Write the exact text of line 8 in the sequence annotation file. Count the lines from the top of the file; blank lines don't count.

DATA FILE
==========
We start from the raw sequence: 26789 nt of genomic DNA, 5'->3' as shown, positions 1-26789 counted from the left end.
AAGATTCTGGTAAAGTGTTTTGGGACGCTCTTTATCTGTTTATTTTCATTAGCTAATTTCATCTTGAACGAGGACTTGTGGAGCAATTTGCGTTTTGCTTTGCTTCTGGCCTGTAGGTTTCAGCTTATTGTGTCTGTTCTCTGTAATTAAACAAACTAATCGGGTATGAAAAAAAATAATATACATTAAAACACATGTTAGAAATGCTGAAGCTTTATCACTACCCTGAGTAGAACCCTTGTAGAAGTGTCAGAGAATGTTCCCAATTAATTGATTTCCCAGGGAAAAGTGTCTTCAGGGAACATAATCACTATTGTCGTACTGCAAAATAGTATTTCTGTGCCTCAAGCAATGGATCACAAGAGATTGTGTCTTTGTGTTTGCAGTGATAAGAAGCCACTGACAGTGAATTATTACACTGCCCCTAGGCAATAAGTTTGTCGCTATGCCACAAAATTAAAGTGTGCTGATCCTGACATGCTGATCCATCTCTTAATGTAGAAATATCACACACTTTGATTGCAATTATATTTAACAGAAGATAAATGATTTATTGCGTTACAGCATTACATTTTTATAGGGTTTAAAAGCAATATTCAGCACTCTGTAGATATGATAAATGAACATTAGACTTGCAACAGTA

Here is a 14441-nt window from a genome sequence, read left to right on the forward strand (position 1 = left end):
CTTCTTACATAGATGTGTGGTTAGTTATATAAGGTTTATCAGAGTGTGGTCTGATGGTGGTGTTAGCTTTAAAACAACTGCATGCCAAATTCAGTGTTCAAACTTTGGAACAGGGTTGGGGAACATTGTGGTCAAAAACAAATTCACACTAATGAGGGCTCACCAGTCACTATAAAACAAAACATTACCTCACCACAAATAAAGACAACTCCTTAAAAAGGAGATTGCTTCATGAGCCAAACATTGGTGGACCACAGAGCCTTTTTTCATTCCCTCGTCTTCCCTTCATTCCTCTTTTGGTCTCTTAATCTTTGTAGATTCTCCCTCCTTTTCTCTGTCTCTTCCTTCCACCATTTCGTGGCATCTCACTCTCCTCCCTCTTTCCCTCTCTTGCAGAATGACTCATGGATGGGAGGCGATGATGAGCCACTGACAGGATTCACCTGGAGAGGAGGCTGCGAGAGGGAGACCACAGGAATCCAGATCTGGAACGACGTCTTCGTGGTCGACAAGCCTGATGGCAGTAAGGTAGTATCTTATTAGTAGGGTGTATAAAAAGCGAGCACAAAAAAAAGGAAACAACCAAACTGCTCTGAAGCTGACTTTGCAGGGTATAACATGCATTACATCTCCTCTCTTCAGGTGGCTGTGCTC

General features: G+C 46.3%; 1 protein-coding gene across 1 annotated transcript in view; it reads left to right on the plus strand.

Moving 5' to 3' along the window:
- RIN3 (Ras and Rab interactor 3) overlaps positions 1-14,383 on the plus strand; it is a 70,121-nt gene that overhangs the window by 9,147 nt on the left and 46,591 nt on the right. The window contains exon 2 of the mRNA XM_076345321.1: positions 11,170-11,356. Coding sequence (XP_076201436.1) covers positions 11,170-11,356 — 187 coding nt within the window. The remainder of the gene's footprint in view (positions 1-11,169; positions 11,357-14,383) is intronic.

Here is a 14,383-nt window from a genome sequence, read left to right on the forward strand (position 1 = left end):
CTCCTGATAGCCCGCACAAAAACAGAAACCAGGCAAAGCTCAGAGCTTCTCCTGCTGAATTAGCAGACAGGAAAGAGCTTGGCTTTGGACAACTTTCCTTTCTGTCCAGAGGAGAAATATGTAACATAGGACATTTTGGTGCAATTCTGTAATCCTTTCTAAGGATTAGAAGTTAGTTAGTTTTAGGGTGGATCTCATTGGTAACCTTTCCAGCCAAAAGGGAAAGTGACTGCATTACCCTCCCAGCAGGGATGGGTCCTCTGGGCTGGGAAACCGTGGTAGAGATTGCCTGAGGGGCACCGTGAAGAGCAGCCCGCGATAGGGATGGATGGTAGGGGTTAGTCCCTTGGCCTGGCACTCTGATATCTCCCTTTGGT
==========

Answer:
Here is a 14,383-nt window from a genome sequence, read left to right on the forward strand (position 1 = left end):